MARQUETTE, Mich. (WJMN) – Marquette Mountain Resort is hosting The Adaptive Adventures Ski and Ride camp for veterans and persons with disabilities. This is the first year the resort is hosting the event, which is run by Adaptive Adventures Military Operations in cooperation with the U.S. Department of Veterans Affairs medical centers. The three-day event offers free lift passes, lessons, and access to the highly specialized equipment needed for persons with disabilities to enjoy the slopes in a safe and supportive way.

Instructor Chris Werhane believes his program offers a level of physical freedom seldom found anywhere else.

“The gravity and the snow,” said Werhane. “Those two things combined really give a sense of freedom because you’re not inhibited by a walker or wheelchair or even, you know some of the normal things a pile of snow because you’re gliding over the snow. So on the snow using the equipment and getting that you really can get that feeling of freedom that you almost can’t get any other way.”

Adaptive Adventures will provide lessons with skilled instructors in adaptive skiing and snowboarding for people of all abilities and skill levels. Additionally, lunch, lift tickets, equipment rental, and any adaptive equipment is provided at no cost to veterans and their families. U.S. Army Reserve veteran Dee Paoli reflects on her first time on skis.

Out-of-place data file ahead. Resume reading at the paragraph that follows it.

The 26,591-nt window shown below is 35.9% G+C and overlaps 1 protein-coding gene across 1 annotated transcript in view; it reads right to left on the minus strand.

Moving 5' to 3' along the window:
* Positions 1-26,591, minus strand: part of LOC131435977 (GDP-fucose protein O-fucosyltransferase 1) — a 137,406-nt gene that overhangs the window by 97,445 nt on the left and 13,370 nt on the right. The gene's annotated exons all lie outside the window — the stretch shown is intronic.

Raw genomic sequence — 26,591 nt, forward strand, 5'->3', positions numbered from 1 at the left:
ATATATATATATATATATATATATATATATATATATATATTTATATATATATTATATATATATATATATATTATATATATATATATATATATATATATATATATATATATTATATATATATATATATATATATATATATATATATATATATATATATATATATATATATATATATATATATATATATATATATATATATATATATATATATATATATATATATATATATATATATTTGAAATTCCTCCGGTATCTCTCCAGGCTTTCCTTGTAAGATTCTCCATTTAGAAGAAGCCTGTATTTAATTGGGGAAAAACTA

“Well, the first run he told me to go back and forth across the mountain, or the hill or whatever you call it, and I wasn’t too sure about it,” recalled Paoli. “And you know, just practicing the maneuver of turning right and left and using my feet, which I didn’t know that I could until I put them down and they worked, it made it easier each time I did it. So then I wanted the speed and then the speed came.”

Though skeptical at first, Paoli’s speed and confidence down the hill increased with every run. So much so, that after a couple of lessons, she was racing down the hill untethered from her instructor.

“It was really cool because he said, Chris said that if you stand up on there, that ski will drift,” said Paoli. “And I felt that a couple of times, and I thought, woohoo, it’s fun.”

Dee has some advice for anyone interested in getting out there and learning more about adaptive sports.

“It’s depressing not knowing when your total ability is gonna go if you can come up with joy, this just gives you a huge boost,” said Paoli. “So I know there’s a lot of people up where I’m from just going out to dinner or something to look forward to. But if you come here and you go have fun, and there’s all kinds of people supporting you here. It’s It’s amazing actually.”

To learn more about Adaptive Adventures and how you can become involved, please visit thier website at